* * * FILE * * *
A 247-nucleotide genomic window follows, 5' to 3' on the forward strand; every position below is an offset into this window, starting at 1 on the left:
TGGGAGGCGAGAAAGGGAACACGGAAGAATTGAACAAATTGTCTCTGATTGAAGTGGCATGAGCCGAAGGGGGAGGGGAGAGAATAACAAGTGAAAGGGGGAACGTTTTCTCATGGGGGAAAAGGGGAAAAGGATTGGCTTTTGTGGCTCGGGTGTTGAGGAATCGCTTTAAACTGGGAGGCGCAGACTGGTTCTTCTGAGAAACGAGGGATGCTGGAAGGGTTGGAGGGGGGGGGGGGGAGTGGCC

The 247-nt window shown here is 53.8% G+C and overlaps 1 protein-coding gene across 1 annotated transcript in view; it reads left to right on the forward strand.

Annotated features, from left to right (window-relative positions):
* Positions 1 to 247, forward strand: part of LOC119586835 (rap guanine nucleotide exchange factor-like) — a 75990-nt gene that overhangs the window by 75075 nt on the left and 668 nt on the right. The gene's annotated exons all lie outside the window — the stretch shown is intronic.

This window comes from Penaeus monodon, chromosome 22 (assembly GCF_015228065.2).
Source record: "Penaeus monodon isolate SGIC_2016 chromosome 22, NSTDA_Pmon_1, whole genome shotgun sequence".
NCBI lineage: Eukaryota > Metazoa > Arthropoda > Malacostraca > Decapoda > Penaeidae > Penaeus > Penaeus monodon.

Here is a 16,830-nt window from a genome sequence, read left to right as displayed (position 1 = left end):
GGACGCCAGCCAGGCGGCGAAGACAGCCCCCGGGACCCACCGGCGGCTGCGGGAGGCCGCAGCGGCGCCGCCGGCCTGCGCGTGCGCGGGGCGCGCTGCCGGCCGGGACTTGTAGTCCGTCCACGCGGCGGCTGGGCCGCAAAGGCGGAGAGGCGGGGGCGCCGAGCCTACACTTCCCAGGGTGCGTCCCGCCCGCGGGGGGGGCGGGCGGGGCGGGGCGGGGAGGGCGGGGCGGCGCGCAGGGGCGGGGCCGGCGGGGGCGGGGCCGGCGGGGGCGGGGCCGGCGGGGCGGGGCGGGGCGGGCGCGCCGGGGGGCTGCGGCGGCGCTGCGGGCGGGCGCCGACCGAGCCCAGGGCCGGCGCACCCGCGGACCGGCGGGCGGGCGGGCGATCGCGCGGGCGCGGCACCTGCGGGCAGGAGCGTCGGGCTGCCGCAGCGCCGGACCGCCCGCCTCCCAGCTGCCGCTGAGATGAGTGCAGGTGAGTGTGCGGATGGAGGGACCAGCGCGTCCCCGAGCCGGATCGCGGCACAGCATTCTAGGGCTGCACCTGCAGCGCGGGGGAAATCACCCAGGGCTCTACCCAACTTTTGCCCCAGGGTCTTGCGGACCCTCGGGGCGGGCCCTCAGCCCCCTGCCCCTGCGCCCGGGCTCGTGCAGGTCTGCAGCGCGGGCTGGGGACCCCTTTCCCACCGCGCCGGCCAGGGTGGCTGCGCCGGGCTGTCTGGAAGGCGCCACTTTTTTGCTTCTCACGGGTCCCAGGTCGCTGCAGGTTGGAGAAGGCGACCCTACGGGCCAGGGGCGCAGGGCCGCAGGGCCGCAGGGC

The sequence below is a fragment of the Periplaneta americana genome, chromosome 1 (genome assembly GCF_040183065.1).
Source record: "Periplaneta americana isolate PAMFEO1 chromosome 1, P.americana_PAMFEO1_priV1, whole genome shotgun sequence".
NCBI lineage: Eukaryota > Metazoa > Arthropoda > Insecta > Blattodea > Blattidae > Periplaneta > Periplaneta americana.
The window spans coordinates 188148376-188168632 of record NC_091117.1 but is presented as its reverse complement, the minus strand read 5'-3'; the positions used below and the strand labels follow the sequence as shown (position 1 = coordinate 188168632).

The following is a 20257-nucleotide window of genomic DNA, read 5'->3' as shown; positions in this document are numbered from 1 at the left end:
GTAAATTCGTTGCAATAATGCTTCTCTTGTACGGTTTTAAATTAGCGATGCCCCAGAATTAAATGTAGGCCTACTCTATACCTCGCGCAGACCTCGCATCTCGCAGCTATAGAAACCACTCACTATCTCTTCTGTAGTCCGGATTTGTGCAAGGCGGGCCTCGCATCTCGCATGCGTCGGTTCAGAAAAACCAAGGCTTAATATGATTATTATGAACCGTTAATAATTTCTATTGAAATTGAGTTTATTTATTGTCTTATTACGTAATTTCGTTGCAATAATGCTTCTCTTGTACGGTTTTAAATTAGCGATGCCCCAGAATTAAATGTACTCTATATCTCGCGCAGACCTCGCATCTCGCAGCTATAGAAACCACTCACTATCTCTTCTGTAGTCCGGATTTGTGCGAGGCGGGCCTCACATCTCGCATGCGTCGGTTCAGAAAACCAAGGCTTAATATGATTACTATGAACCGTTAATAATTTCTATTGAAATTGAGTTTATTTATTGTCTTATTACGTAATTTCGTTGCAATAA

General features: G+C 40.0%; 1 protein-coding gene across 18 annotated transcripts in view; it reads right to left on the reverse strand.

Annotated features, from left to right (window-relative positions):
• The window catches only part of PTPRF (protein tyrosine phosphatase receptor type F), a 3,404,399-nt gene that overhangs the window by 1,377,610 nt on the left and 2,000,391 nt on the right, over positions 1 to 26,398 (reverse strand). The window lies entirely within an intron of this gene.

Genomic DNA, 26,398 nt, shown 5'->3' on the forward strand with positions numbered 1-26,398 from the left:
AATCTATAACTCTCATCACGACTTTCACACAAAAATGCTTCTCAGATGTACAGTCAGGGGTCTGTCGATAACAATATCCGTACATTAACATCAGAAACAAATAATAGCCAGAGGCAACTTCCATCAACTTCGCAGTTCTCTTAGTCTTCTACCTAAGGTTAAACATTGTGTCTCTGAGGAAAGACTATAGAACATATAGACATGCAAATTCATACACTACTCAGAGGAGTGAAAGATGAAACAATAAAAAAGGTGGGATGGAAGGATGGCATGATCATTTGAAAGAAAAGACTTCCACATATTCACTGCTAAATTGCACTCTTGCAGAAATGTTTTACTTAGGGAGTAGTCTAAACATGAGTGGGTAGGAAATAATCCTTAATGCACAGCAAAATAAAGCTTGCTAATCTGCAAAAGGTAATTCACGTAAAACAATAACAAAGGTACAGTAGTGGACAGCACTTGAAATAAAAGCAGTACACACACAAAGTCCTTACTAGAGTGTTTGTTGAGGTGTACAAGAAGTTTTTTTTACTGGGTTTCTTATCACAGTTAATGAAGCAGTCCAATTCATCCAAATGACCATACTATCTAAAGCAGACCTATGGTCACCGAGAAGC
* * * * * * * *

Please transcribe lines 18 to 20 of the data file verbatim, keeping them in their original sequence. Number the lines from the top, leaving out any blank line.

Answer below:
Annotated features, from left to right (window-relative positions):
• The window catches only part of PTPRF (protein tyrosine phosphatase receptor type F), a 3,404,399-nt gene that overhangs the window by 1,377,610 nt on the left and 2,000,391 nt on the right, over positions 1 to 26,398 (reverse strand). The window lies entirely within an intron of this gene.

Genomic DNA, 26,398 nt, shown 5'->3' on the forward strand with positions numbered 1-26,398 from the left: